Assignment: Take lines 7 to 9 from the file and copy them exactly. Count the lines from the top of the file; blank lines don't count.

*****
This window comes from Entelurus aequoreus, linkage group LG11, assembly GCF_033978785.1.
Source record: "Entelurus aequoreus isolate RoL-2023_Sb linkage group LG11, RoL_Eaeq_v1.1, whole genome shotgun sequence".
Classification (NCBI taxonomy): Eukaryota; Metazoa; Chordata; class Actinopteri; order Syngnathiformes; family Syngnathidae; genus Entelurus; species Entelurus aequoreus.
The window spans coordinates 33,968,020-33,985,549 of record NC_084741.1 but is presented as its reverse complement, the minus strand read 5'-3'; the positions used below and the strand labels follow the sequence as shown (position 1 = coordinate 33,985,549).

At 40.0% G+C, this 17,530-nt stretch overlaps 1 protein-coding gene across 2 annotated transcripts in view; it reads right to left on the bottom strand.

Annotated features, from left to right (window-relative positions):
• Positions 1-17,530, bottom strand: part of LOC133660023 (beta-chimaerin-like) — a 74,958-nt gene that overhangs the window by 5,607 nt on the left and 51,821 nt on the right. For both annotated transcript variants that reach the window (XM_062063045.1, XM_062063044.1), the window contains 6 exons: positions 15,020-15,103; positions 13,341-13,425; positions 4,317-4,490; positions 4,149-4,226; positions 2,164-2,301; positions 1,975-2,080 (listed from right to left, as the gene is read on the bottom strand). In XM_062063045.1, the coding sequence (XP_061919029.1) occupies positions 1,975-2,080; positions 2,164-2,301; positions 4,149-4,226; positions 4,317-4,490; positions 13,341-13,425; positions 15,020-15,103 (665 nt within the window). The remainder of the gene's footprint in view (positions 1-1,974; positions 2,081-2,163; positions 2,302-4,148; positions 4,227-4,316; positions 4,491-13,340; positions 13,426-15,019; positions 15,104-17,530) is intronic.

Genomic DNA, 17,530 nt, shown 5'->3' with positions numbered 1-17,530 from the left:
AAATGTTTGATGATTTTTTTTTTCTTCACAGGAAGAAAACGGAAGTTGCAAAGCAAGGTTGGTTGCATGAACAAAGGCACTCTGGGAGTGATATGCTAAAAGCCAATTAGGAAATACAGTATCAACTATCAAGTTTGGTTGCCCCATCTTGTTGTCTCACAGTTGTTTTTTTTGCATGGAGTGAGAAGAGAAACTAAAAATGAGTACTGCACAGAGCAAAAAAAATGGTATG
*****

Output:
• Positions 1-17,530, bottom strand: part of LOC133660023 (beta-chimaerin-like) — a 74,958-nt gene that overhangs the window by 5,607 nt on the left and 51,821 nt on the right. For both annotated transcript variants that reach the window (XM_062063045.1, XM_062063044.1), the window contains 6 exons: positions 15,020-15,103; positions 13,341-13,425; positions 4,317-4,490; positions 4,149-4,226; positions 2,164-2,301; positions 1,975-2,080 (listed from right to left, as the gene is read on the bottom strand). In XM_062063045.1, the coding sequence (XP_061919029.1) occupies positions 1,975-2,080; positions 2,164-2,301; positions 4,149-4,226; positions 4,317-4,490; positions 13,341-13,425; positions 15,020-15,103 (665 nt within the window). The remainder of the gene's footprint in view (positions 1-1,974; positions 2,081-2,163; positions 2,302-4,148; positions 4,227-4,316; positions 4,491-13,340; positions 13,426-15,019; positions 15,104-17,530) is intronic.

Genomic DNA, 17,530 nt, shown 5'->3' with positions numbered 1-17,530 from the left:
AAATGTTTGATGATTTTTTTTTTCTTCACAGGAAGAAAACGGAAGTTGCAAAGCAAGGTTGGTTGCATGAACAAAGGCACTCTGGGAGTGATATGCTAAAAGCCAATTAGGAAATACAGTATCAACTATCAAGTTTGGTTGCCCCATCTTGTTGTCTCACAGTTGTTTTTTTTGCATGGAGTGAGAAGAGAAACTAAAAATGAGTACTGCACAGAGCAAAAAAAATGGTATG